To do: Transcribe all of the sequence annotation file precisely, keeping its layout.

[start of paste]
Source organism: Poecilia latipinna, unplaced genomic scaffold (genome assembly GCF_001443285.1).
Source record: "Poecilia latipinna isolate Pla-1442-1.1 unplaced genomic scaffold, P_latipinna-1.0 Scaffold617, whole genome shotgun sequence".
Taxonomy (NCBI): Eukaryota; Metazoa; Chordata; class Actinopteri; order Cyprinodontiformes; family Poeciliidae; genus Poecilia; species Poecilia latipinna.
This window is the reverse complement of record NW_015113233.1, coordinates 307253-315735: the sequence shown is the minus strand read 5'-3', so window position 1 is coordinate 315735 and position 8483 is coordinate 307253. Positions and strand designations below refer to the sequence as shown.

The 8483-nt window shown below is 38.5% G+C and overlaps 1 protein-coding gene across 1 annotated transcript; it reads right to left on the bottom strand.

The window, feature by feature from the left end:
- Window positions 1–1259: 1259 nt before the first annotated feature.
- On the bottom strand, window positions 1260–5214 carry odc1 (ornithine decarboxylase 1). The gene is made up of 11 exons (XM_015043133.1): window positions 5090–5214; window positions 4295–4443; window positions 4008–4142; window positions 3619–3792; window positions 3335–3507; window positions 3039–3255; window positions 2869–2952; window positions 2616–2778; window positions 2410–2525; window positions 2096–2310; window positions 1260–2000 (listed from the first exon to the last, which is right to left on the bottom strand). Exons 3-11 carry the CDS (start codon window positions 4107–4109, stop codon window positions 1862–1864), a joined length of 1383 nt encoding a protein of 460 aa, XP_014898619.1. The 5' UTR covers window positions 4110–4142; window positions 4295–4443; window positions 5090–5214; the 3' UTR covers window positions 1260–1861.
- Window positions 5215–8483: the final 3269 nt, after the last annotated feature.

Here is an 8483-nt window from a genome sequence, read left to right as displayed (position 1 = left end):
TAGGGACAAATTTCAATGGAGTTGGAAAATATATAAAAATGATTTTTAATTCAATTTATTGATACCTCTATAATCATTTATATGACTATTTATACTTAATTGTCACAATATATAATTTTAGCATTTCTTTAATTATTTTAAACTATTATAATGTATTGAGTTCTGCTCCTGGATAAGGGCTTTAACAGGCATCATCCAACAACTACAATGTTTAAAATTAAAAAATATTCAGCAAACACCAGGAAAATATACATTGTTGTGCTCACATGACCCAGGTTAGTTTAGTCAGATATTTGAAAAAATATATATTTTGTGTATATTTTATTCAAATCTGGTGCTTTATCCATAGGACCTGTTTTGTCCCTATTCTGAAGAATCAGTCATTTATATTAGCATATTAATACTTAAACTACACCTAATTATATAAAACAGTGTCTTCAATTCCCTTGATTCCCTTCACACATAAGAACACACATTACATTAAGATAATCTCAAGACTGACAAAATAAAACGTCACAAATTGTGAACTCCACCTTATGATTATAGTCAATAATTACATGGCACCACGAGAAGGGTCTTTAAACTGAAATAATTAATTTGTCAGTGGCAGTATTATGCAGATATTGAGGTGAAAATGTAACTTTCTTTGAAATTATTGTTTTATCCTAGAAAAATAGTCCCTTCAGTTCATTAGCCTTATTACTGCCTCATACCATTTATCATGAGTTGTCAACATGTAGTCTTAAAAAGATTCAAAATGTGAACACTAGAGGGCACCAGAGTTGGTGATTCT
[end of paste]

Source organism: Poecilia latipinna, unplaced genomic scaffold (genome assembly GCF_001443285.1).
Source record: "Poecilia latipinna isolate Pla-1442-1.1 unplaced genomic scaffold, P_latipinna-1.0 Scaffold617, whole genome shotgun sequence".
Taxonomy (NCBI): Eukaryota; Metazoa; Chordata; class Actinopteri; order Cyprinodontiformes; family Poeciliidae; genus Poecilia; species Poecilia latipinna.
This window is the reverse complement of record NW_015113233.1, coordinates 307253-315735: the sequence shown is the minus strand read 5'-3', so window position 1 is coordinate 315735 and position 8483 is coordinate 307253. Positions and strand designations below refer to the sequence as shown.

The 8483-nt window shown below is 38.5% G+C and overlaps 1 protein-coding gene across 1 annotated transcript; it reads right to left on the bottom strand.

The window, feature by feature from the left end:
- Window positions 1–1259: 1259 nt before the first annotated feature.
- On the bottom strand, window positions 1260–5214 carry odc1 (ornithine decarboxylase 1). The gene is made up of 11 exons (XM_015043133.1): window positions 5090–5214; window positions 4295–4443; window positions 4008–4142; window positions 3619–3792; window positions 3335–3507; window positions 3039–3255; window positions 2869–2952; window positions 2616–2778; window positions 2410–2525; window positions 2096–2310; window positions 1260–2000 (listed from the first exon to the last, which is right to left on the bottom strand). Exons 3-11 carry the CDS (start codon window positions 4107–4109, stop codon window positions 1862–1864), a joined length of 1383 nt encoding a protein of 460 aa, XP_014898619.1. The 5' UTR covers window positions 4110–4142; window positions 4295–4443; window positions 5090–5214; the 3' UTR covers window positions 1260–1861.
- Window positions 5215–8483: the final 3269 nt, after the last annotated feature.

Here is an 8483-nt window from a genome sequence, read left to right as displayed (position 1 = left end):
TAGGGACAAATTTCAATGGAGTTGGAAAATATATAAAAATGATTTTTAATTCAATTTATTGATACCTCTATAATCATTTATATGACTATTTATACTTAATTGTCACAATATATAATTTTAGCATTTCTTTAATTATTTTAAACTATTATAATGTATTGAGTTCTGCTCCTGGATAAGGGCTTTAACAGGCATCATCCAACAACTACAATGTTTAAAATTAAAAAATATTCAGCAAACACCAGGAAAATATACATTGTTGTGCTCACATGACCCAGGTTAGTTTAGTCAGATATTTGAAAAAATATATATTTTGTGTATATTTTATTCAAATCTGGTGCTTTATCCATAGGACCTGTTTTGTCCCTATTCTGAAGAATCAGTCATTTATATTAGCATATTAATACTTAAACTACACCTAATTATATAAAACAGTGTCTTCAATTCCCTTGATTCCCTTCACACATAAGAACACACATTACATTAAGATAATCTCAAGACTGACAAAATAAAACGTCACAAATTGTGAACTCCACCTTATGATTATAGTCAATAATTACATGGCACCACGAGAAGGGTCTTTAAACTGAAATAATTAATTTGTCAGTGGCAGTATTATGCAGATATTGAGGTGAAAATGTAACTTTCTTTGAAATTATTGTTTTATCCTAGAAAAATAGTCCCTTCAGTTCATTAGCCTTATTACTGCCTCATACCATTTATCATGAGTTGTCAACATGTAGTCTTAAAAAGATTCAAAATGTGAACACTAGAGGGCACCAGAGTTGGTGATTCT